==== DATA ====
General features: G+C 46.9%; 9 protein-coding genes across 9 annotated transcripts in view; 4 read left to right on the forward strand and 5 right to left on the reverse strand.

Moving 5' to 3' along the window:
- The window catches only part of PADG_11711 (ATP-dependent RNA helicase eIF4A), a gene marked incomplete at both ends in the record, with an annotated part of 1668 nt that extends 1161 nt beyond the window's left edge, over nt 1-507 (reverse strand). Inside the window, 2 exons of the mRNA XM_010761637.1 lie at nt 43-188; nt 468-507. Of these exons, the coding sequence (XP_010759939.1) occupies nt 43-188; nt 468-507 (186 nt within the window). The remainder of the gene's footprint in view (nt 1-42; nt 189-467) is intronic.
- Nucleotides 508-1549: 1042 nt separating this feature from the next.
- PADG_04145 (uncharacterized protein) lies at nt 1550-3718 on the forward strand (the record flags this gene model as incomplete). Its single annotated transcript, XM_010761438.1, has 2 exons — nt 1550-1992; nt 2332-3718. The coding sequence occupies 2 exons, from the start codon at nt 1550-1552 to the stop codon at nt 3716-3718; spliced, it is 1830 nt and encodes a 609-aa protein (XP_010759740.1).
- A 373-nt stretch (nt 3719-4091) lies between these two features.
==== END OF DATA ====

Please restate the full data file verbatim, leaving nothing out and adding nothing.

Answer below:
General features: G+C 46.9%; 9 protein-coding genes across 9 annotated transcripts in view; 4 read left to right on the forward strand and 5 right to left on the reverse strand.

Moving 5' to 3' along the window:
- The window catches only part of PADG_11711 (ATP-dependent RNA helicase eIF4A), a gene marked incomplete at both ends in the record, with an annotated part of 1668 nt that extends 1161 nt beyond the window's left edge, over nt 1-507 (reverse strand). Inside the window, 2 exons of the mRNA XM_010761637.1 lie at nt 43-188; nt 468-507. Of these exons, the coding sequence (XP_010759939.1) occupies nt 43-188; nt 468-507 (186 nt within the window). The remainder of the gene's footprint in view (nt 1-42; nt 189-467) is intronic.
- Nucleotides 508-1549: 1042 nt separating this feature from the next.
- PADG_04145 (uncharacterized protein) lies at nt 1550-3718 on the forward strand (the record flags this gene model as incomplete). Its single annotated transcript, XM_010761438.1, has 2 exons — nt 1550-1992; nt 2332-3718. The coding sequence occupies 2 exons, from the start codon at nt 1550-1552 to the stop codon at nt 3716-3718; spliced, it is 1830 nt and encodes a 609-aa protein (XP_010759740.1).
- A 373-nt stretch (nt 3719-4091) lies between these two features.